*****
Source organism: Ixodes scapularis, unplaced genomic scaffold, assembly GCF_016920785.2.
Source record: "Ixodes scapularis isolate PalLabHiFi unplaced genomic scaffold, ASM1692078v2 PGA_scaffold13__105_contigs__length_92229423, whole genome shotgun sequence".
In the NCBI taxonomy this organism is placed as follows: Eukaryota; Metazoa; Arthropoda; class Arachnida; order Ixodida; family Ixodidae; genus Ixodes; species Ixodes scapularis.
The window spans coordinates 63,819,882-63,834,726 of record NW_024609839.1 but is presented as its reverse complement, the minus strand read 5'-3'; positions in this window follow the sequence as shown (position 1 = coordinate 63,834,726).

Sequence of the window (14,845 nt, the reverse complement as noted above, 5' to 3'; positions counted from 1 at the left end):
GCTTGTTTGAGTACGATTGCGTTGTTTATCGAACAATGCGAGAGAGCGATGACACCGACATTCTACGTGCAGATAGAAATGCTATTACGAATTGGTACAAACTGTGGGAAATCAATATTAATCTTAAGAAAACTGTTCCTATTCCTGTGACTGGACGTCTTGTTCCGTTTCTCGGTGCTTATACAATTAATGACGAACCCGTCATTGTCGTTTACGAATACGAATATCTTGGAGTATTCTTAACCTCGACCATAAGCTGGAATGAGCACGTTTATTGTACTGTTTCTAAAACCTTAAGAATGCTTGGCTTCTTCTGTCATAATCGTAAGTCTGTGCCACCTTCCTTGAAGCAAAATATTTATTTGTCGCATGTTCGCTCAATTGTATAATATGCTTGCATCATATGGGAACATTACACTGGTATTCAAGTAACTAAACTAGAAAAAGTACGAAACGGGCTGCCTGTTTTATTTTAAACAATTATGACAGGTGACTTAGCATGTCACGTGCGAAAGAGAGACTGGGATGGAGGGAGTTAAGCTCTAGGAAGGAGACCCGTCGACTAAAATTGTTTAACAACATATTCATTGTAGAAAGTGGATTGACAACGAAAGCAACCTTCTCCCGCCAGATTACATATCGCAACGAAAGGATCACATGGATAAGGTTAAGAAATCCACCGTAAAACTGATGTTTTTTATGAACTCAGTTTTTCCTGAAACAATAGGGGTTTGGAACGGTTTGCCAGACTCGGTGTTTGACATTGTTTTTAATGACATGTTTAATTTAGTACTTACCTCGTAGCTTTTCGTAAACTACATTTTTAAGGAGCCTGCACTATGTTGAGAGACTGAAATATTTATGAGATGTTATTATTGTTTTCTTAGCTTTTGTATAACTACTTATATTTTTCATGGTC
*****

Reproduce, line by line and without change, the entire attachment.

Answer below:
Source organism: Ixodes scapularis, unplaced genomic scaffold, assembly GCF_016920785.2.
Source record: "Ixodes scapularis isolate PalLabHiFi unplaced genomic scaffold, ASM1692078v2 PGA_scaffold13__105_contigs__length_92229423, whole genome shotgun sequence".
In the NCBI taxonomy this organism is placed as follows: Eukaryota; Metazoa; Arthropoda; class Arachnida; order Ixodida; family Ixodidae; genus Ixodes; species Ixodes scapularis.
The window spans coordinates 63,819,882-63,834,726 of record NW_024609839.1 but is presented as its reverse complement, the minus strand read 5'-3'; positions in this window follow the sequence as shown (position 1 = coordinate 63,834,726).

Sequence of the window (14,845 nt, the reverse complement as noted above, 5' to 3'; positions counted from 1 at the left end):
GCTTGTTTGAGTACGATTGCGTTGTTTATCGAACAATGCGAGAGAGCGATGACACCGACATTCTACGTGCAGATAGAAATGCTATTACGAATTGGTACAAACTGTGGGAAATCAATATTAATCTTAAGAAAACTGTTCCTATTCCTGTGACTGGACGTCTTGTTCCGTTTCTCGGTGCTTATACAATTAATGACGAACCCGTCATTGTCGTTTACGAATACGAATATCTTGGAGTATTCTTAACCTCGACCATAAGCTGGAATGAGCACGTTTATTGTACTGTTTCTAAAACCTTAAGAATGCTTGGCTTCTTCTGTCATAATCGTAAGTCTGTGCCACCTTCCTTGAAGCAAAATATTTATTTGTCGCATGTTCGCTCAATTGTATAATATGCTTGCATCATATGGGAACATTACACTGGTATTCAAGTAACTAAACTAGAAAAAGTACGAAACGGGCTGCCTGTTTTATTTTAAACAATTATGACAGGTGACTTAGCATGTCACGTGCGAAAGAGAGACTGGGATGGAGGGAGTTAAGCTCTAGGAAGGAGACCCGTCGACTAAAATTGTTTAACAACATATTCATTGTAGAAAGTGGATTGACAACGAAAGCAACCTTCTCCCGCCAGATTACATATCGCAACGAAAGGATCACATGGATAAGGTTAAGAAATCCACCGTAAAACTGATGTTTTTTATGAACTCAGTTTTTCCTGAAACAATAGGGGTTTGGAACGGTTTGCCAGACTCGGTGTTTGACATTGTTTTTAATGACATGTTTAATTTAGTACTTACCTCGTAGCTTTTCGTAAACTACATTTTTAAGGAGCCTGCACTATGTTGAGAGACTGAAATATTTATGAGATGTTATTATTGTTTTCTTAGCTTTTGTATAACTACTTATATTTTTCATGGTC